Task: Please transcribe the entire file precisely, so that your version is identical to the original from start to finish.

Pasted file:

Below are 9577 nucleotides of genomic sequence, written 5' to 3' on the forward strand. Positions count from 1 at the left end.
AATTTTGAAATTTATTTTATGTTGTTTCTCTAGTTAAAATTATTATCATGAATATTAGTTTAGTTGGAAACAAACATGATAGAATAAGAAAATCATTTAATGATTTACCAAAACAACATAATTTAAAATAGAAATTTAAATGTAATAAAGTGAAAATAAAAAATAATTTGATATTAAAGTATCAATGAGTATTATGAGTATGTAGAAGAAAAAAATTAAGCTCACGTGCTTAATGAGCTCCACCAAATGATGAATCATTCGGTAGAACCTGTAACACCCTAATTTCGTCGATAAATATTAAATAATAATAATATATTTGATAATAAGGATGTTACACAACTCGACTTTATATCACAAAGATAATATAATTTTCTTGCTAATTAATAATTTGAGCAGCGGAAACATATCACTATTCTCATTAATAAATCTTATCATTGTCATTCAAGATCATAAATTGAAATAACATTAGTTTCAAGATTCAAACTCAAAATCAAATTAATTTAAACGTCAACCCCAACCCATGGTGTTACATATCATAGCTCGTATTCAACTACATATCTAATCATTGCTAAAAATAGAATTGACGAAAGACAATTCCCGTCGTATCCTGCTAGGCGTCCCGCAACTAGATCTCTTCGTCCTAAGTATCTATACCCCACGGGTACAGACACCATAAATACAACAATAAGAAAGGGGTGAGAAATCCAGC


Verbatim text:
Below are 9577 nucleotides of genomic sequence, written 5' to 3' on the forward strand. Positions count from 1 at the left end.
AATTTTGAAATTTATTTTATGTTGTTTCTCTAGTTAAAATTATTATCATGAATATTAGTTTAGTTGGAAACAAACATGATAGAATAAGAAAATCATTTAATGATTTACCAAAACAACATAATTTAAAATAGAAATTTAAATGTAATAAAGTGAAAATAAAAAATAATTTGATATTAAAGTATCAATGAGTATTATGAGTATGTAGAAGAAAAAAATTAAGCTCACGTGCTTAATGAGCTCCACCAAATGATGAATCATTCGGTAGAACCTGTAACACCCTAATTTCGTCGATAAATATTAAATAATAATAATATATTTGATAATAAGGATGTTACACAACTCGACTTTATATCACAAAGATAATATAATTTTCTTGCTAATTAATAATTTGAGCAGCGGAAACATATCACTATTCTCATTAATAAATCTTATCATTGTCATTCAAGATCATAAATTGAAATAACATTAGTTTCAAGATTCAAACTCAAAATCAAATTAATTTAAACGTCAACCCCAACCCATGGTGTTACATATCATAGCTCGTATTCAACTACATATCTAATCATTGCTAAAAATAGAATTGACGAAAGACAATTCCCGTCGTATCCTGCTAGGCGTCCCGCAACTAGATCTCTTCGTCCTAAGTATCTATACCCCACGGGTACAGACACCATAAATACAACAATAAGAAAGGGGTGAGAAATCCAGC